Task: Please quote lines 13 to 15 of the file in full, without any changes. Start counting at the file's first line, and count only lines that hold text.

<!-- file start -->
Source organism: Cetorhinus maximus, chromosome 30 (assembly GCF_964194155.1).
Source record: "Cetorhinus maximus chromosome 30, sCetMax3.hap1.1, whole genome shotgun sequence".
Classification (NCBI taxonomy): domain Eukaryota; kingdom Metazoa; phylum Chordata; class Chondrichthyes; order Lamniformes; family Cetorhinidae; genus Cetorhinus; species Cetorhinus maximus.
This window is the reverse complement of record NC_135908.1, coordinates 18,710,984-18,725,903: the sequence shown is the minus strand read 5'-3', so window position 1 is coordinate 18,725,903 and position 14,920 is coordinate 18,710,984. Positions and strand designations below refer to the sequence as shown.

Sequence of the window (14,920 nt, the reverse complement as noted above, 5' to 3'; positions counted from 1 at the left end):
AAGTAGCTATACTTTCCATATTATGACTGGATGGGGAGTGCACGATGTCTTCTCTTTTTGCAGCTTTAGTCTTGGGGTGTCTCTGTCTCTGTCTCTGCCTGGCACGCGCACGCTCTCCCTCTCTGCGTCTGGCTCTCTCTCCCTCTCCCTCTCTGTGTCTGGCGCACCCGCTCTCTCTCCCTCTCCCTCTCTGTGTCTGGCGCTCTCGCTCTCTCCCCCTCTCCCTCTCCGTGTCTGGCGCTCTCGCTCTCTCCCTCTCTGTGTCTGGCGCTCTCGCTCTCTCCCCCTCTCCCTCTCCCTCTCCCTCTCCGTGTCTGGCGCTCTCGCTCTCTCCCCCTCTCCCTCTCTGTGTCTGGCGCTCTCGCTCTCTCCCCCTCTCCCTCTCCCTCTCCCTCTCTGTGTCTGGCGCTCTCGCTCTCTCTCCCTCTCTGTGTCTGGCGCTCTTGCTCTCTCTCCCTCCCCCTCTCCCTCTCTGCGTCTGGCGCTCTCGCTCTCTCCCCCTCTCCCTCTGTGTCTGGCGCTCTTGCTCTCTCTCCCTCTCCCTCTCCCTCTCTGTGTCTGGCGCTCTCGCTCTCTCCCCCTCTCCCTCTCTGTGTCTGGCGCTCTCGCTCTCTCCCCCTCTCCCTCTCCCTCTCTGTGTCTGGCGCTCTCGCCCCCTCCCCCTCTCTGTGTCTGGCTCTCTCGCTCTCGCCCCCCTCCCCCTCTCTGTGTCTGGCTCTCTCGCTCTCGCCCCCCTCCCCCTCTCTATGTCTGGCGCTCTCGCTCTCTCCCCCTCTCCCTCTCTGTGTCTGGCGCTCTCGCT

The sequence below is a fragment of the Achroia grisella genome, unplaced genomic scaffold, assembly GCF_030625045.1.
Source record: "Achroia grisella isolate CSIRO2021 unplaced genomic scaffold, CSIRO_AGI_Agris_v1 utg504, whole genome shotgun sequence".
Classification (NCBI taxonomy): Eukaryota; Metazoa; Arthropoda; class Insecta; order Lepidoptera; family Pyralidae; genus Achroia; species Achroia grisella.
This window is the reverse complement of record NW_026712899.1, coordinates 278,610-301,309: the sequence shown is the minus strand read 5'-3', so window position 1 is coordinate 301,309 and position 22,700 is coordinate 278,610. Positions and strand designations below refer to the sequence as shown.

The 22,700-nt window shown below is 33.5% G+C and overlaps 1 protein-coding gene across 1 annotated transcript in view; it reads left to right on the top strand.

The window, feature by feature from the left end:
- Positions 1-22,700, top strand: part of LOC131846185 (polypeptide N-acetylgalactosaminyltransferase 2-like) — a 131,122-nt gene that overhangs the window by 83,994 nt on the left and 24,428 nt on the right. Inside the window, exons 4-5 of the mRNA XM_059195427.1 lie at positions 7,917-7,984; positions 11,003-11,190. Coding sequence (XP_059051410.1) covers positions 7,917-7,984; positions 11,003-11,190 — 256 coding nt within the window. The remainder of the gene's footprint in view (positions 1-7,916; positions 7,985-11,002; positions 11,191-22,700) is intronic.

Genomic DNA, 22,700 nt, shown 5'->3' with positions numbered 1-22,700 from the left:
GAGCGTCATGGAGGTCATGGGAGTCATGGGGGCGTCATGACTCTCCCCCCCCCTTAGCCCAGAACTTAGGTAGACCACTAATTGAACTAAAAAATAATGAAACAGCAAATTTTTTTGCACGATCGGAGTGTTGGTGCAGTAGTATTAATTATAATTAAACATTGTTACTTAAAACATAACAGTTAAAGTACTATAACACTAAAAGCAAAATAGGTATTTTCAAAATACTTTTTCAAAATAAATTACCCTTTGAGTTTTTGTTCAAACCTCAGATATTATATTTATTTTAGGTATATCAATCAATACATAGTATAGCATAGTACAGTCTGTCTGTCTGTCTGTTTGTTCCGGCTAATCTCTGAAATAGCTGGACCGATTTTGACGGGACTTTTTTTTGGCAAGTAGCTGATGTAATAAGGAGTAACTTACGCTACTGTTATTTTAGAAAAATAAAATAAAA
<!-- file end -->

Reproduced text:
- Positions 1-22,700, top strand: part of LOC131846185 (polypeptide N-acetylgalactosaminyltransferase 2-like) — a 131,122-nt gene that overhangs the window by 83,994 nt on the left and 24,428 nt on the right. Inside the window, exons 4-5 of the mRNA XM_059195427.1 lie at positions 7,917-7,984; positions 11,003-11,190. Coding sequence (XP_059051410.1) covers positions 7,917-7,984; positions 11,003-11,190 — 256 coding nt within the window. The remainder of the gene's footprint in view (positions 1-7,916; positions 7,985-11,002; positions 11,191-22,700) is intronic.

Genomic DNA, 22,700 nt, shown 5'->3' with positions numbered 1-22,700 from the left:
GAGCGTCATGGAGGTCATGGGAGTCATGGGGGCGTCATGACTCTCCCCCCCCCTTAGCCCAGAACTTAGGTAGACCACTAATTGAACTAAAAAATAATGAAACAGCAAATTTTTTTGCACGATCGGAGTGTTGGTGCAGTAGTATTAATTATAATTAAACATTGTTACTTAAAACATAACAGTTAAAGTACTATAACACTAAAAGCAAAATAGGTATTTTCAAAATACTTTTTCAAAATAAATTACCCTTTGAGTTTTTGTTCAAACCTCAGATATTATATTTATTTTAGGTATATCAATCAATACATAGTATAGCATAGTACAGTCTGTCTGTCTGTCTGTTTGTTCCGGCTAATCTCTGAAATAGCTGGACCGATTTTGACGGGACTTTTTTTTGGCAAGTAGCTGATGTAATAAGGAGTAACTTACGCTACTGTTATTTTAGAAAAATAAAATAAAA